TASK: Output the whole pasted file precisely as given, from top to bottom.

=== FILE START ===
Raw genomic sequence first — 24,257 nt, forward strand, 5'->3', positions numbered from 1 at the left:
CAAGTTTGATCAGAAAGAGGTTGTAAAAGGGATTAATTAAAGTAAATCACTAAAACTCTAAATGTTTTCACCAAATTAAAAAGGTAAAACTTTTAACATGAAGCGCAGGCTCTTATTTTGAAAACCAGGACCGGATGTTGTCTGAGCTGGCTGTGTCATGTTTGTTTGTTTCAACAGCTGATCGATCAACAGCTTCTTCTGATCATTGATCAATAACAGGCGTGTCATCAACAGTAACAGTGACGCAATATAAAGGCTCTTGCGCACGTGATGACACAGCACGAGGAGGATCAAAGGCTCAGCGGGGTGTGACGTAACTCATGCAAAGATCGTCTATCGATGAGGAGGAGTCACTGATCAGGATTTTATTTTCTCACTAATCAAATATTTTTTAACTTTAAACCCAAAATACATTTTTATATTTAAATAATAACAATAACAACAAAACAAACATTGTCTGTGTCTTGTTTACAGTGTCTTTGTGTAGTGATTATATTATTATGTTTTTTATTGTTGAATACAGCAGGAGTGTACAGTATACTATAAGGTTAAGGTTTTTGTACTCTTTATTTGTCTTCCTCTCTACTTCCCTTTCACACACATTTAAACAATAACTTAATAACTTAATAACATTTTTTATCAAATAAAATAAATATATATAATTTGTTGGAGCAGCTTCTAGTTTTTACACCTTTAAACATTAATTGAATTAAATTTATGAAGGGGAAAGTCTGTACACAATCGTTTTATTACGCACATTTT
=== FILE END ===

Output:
Raw genomic sequence first — 24,257 nt, forward strand, 5'->3', positions numbered from 1 at the left:
CAAGTTTGATCAGAAAGAGGTTGTAAAAGGGATTAATTAAAGTAAATCACTAAAACTCTAAATGTTTTCACCAAATTAAAAAGGTAAAACTTTTAACATGAAGCGCAGGCTCTTATTTTGAAAACCAGGACCGGATGTTGTCTGAGCTGGCTGTGTCATGTTTGTTTGTTTCAACAGCTGATCGATCAACAGCTTCTTCTGATCATTGATCAATAACAGGCGTGTCATCAACAGTAACAGTGACGCAATATAAAGGCTCTTGCGCACGTGATGACACAGCACGAGGAGGATCAAAGGCTCAGCGGGGTGTGACGTAACTCATGCAAAGATCGTCTATCGATGAGGAGGAGTCACTGATCAGGATTTTATTTTCTCACTAATCAAATATTTTTTAACTTTAAACCCAAAATACATTTTTATATTTAAATAATAACAATAACAACAAAACAAACATTGTCTGTGTCTTGTTTACAGTGTCTTTGTGTAGTGATTATATTATTATGTTTTTTATTGTTGAATACAGCAGGAGTGTACAGTATACTATAAGGTTAAGGTTTTTGTACTCTTTATTTGTCTTCCTCTCTACTTCCCTTTCACACACATTTAAACAATAACTTAATAACTTAATAACATTTTTTATCAAATAAAATAAATATATATAATTTGTTGGAGCAGCTTCTAGTTTTTACACCTTTAAACATTAATTGAATTAAATTTATGAAGGGGAAAGTCTGTACACAATCGTTTTATTACGCACATTTT